LM_NET: Library Media Networking

Previous by DateNext by Date Date Index
Previous by ThreadNext by Thread Thread Index
LM_NET Archive


Several weeks ago I requested information on Christmas in Hawaii.  I didn't
get much response, but this is what I did get:

From: Jane Scott <janes@umd5.umd.edu>

Subject: Re: Christmas in Hawaii

I grew up in Hawaii but our Christmas was a pretty traditional one. We
did gather up the old Christmas trees and burn them in a bonfire on the
beach on New Years. After sitting on the decks of ship for weeks coming
from the mainland they were pretty dry by New Years.
Jane Scott
Reisterstown, MD

Subject: Christmas in Hawaii

Organization: Tennessee Education Network

ALOHA, from Tennessee!
Just a quick little trivia note.  Often Santa arrives at functions via
helicopter or surfboard.  We've seen him parachute in also.  Norfolk pines
are popular Christmas trees.  People often decorate palm trees.
There are so many diverse cultures in Hawaii that many different customs
                                       :) R. Medeiros

From: Mike Young <miyoung@makani.k12.hi.us>

Subject: Re: Christmas in Hawaii (fwd)

Dear Joan,
This isn't necessarily Christmas, but it is a holiday tradition in our
Japanese family.  On New Years eve at midnight after shooting 1000
firecrackers for good luck, everyone comes into the house to eat "mochi
soup" to bring wealth for the new year.  Mochi soup is made from chicken
broth with sliced celery and carrots.  At the time of serving a "mochi
dumpling " is placed in the soup.  It tastes sweet and it is gooey.
Happy Holidays from Hawaii,
Mike Young

From: PAUL LEUNG (LAURIE PURDY) <LP1001@umsd.k12.pa.us>

Subject:  Hawaiian Christmas

     My name is Paul Leung, and I am a social studies teacher in the Upper
Moreland Middle School in Hatboro, Pennsylvania.  I am on our librarian's
computer, so you will probably be receiving the wrong return e-mail
address.  My address is:  "ptleung@mail.comcat.com".
     During the 1989 - 1990 school year (and summers), I took a sabbatical
leave and worked as a nurse (I am also an R.N.) taking care of kids with
leukemia in Hawaii.  I had my own kids in the public schools there, as
well as being a Brownie Girl Scout leader, and picked up on some of the
     For the most part, Christmas in Hawaii is very much like Christmas just
about anywhere in America.  One of the favorite pasttimes is running up
the charge cards, as it is in most parts of the country.  Christmas
decorations include artificial snowmen, Christmassy train scenes (no
trains in Hawaii except for a very short run on one of the outer islands),
etc.  There are a few things which surface which are different, but they
are NOT huge "everybody does this" or "everybody talks about this"
sorts of things.
     One thing is this:  If Santa works from East to West, which he must do
in order to have night time for his entire trip, Hawaii is the last major
population center he visits.  After doing a few sparsely populated island
nations, he stops in Hawaii for a well-deserved rest.  At one of the big
municipal buildings in downtown Honolulu, there is a brick wall with a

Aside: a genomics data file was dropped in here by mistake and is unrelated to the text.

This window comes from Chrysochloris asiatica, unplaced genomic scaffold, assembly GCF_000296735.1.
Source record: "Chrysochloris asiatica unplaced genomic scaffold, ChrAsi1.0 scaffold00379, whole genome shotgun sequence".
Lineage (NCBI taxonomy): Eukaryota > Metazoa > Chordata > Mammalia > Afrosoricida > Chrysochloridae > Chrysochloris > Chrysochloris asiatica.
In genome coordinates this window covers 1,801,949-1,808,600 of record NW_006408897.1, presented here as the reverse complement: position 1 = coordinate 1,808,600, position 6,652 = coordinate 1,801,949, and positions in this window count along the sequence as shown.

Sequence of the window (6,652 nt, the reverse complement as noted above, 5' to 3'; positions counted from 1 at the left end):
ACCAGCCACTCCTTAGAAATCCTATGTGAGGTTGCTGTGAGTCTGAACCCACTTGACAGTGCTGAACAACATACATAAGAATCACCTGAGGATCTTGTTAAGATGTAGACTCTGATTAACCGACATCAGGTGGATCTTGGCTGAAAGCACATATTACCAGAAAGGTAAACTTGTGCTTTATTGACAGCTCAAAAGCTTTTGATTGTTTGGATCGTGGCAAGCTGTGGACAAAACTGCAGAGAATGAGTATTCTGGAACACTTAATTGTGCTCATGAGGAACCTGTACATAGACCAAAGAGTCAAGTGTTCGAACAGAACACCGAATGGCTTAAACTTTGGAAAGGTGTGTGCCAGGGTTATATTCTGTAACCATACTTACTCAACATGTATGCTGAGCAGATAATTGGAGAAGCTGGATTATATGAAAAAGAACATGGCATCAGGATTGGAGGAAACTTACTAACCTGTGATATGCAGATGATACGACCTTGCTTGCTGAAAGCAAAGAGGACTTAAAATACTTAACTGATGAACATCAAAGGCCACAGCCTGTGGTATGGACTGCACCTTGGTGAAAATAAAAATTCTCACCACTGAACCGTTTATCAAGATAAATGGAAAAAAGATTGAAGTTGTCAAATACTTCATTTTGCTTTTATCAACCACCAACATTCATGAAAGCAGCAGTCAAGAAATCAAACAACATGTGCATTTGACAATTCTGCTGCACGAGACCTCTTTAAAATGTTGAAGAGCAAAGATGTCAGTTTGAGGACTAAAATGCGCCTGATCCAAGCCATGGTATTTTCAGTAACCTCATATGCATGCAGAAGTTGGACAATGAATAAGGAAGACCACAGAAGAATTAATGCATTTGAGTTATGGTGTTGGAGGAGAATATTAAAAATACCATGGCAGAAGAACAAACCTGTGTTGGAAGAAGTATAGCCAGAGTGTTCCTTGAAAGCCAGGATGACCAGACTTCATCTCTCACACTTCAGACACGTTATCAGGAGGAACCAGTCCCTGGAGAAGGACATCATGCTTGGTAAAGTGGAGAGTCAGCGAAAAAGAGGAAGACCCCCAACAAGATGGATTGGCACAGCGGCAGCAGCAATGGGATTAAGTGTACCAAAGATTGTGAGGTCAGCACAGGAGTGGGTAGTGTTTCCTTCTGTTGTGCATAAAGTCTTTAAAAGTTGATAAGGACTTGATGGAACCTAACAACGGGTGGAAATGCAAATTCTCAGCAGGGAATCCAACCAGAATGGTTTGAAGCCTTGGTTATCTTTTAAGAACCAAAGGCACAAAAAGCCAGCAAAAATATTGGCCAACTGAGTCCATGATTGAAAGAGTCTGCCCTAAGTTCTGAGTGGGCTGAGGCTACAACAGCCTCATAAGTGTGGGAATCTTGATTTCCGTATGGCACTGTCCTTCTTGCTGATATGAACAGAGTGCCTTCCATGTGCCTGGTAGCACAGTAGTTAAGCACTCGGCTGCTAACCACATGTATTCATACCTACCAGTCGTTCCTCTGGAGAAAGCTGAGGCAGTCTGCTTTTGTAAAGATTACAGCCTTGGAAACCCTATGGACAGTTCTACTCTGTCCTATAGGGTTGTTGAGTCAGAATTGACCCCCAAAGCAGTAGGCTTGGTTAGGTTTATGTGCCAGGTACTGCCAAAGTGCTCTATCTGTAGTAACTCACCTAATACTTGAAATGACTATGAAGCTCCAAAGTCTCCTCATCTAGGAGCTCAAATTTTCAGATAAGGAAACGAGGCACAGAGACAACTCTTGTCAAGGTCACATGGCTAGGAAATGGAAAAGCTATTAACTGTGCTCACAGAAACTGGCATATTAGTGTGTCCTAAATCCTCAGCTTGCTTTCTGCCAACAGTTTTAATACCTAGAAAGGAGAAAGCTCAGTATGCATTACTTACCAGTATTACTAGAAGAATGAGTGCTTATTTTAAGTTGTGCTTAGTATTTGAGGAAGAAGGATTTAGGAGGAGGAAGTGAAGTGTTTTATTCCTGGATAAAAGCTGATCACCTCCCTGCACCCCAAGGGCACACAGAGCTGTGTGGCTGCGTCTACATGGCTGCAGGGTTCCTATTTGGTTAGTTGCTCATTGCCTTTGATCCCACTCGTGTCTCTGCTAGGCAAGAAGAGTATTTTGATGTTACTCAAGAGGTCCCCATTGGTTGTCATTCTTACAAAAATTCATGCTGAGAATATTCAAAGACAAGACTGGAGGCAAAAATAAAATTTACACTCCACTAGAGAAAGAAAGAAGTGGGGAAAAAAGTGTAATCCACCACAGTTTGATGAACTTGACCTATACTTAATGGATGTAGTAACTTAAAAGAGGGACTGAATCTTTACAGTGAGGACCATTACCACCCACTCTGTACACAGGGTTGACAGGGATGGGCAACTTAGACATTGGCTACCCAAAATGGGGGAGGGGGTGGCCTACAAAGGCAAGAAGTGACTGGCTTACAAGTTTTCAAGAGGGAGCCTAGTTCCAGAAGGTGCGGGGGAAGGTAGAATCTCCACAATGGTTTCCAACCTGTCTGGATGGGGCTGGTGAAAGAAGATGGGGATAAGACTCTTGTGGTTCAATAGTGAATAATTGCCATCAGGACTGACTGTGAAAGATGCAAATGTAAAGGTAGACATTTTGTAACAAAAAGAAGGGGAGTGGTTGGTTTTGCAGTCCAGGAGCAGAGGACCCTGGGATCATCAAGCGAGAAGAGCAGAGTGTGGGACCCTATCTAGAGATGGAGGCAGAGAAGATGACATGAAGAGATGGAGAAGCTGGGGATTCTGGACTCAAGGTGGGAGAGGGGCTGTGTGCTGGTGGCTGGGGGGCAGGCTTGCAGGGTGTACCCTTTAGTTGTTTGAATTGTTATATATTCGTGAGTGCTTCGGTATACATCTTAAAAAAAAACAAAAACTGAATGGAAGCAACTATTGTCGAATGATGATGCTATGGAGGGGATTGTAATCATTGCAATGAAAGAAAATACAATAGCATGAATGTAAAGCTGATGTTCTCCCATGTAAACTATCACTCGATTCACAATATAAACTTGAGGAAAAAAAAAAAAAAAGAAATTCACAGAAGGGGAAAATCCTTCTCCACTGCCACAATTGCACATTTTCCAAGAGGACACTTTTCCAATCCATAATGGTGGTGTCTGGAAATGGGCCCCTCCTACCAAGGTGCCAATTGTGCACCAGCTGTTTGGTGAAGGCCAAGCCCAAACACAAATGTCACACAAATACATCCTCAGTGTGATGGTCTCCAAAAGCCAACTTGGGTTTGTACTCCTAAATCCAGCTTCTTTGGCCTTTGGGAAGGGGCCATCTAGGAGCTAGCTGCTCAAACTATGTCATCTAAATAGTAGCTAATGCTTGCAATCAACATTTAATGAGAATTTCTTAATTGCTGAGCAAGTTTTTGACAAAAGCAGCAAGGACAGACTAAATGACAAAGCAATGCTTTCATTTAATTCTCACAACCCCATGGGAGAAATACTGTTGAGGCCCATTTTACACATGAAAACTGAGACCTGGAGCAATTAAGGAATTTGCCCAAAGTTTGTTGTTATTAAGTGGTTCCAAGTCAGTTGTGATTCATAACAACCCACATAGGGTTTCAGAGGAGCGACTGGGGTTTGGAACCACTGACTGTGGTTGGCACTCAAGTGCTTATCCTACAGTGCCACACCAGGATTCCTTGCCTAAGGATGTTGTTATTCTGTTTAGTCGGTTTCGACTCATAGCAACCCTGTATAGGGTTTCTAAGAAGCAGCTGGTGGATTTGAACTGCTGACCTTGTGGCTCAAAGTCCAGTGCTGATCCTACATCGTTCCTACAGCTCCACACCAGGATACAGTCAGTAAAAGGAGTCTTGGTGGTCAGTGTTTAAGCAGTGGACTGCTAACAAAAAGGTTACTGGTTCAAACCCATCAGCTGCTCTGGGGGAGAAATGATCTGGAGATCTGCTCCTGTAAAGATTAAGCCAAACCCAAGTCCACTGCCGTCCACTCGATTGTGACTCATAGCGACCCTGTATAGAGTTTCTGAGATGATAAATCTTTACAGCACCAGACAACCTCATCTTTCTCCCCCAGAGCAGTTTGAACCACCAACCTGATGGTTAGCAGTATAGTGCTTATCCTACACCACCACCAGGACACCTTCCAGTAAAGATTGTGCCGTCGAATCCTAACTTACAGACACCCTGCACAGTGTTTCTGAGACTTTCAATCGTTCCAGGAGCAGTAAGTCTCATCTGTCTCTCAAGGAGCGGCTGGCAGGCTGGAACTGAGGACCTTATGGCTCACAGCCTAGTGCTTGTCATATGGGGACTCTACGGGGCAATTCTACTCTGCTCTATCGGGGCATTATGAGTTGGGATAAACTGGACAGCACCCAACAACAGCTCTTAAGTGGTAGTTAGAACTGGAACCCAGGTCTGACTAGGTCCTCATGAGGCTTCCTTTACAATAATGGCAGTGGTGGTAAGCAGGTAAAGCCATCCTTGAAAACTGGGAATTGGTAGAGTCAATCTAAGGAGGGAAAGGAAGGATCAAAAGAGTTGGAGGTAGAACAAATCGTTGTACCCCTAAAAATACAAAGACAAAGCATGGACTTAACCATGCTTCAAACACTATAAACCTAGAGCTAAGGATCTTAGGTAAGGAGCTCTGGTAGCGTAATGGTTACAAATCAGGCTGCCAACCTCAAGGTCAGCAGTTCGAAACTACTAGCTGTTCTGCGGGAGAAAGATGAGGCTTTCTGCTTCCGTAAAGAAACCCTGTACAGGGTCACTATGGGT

fountain at its base.  At Christmas, the city erects a large statue of Santa
which seemed to be about 1 1/2 stories high.  He is gleefully sitting on
the wall, looking exhausted but happy.  His boots are off and sitting on
the wall next to him.  He has already lowered one bare foot into the
fountain and is lowering the other foot to the water.  His tunic is partially
unbuttoned in a relaxed way, and he is leaning back and giving the
Hawaiian shaaka sign (pointer finger and little finger extended, with the
others folded, like the Texas Longhorn sign).  (I'm not sure if I spelled
"shaaka" correctly.)  After all of that work, Santa is essentially done
when he reaches Hawaii and relaxes there.
     Another thing some of the "local" kids do is the story about Santa
coming around in a red outrigger canoe instead of a sleigh.  This is not
the major belief, but it certainly does exist enough to be noticed.  Some
even speak of the "Menehune Santa," but this is mostly from a song.  The
Menehunes were short statured white people who lived on Kauai before
the Polynesians ever arrived, and may either be fact or fiction (some
evidence exists for both theories).
     There are definitely some Hawaiian Christmas songs with island
references, but I do not know any of them except for a few words from
"Menehune Santa," who arrives in his red canoe with his big opu (big
stomach).  My kids will probably remember more if i ask them, so feel
free to e-mail me back.
     We did see the ballet, "The Nutcracker," at Christmas.  We did go
shopping big-time.  We even had a real Christmas tree.  All of the trees
must arrive on one shipload, as they hit ALL of the tree places on the
same day and no more arrived anywhere for the rest of the season.
One thing I remember was my kids had their pictures taken on Santa's lap
while outside while wearing t-shirts, but this is probably true in Florida,
Southern California, the Southwest, etc. as well.  (Where are you
     Anyway, please e-mail me back for more details if you like, and I'll ask
my kids.  They will enjoy the memories.
     Bye for now.
                                                             Paul Leung

Thanks to those who responded.  If I get anymore I will post them.

Joanne Proctor
Most Pure Heart of Mary School
Topeka, KS

Joanne Proctor
Most Pure Heart of Mary School
Topeka, KS

LM_NET Archive Home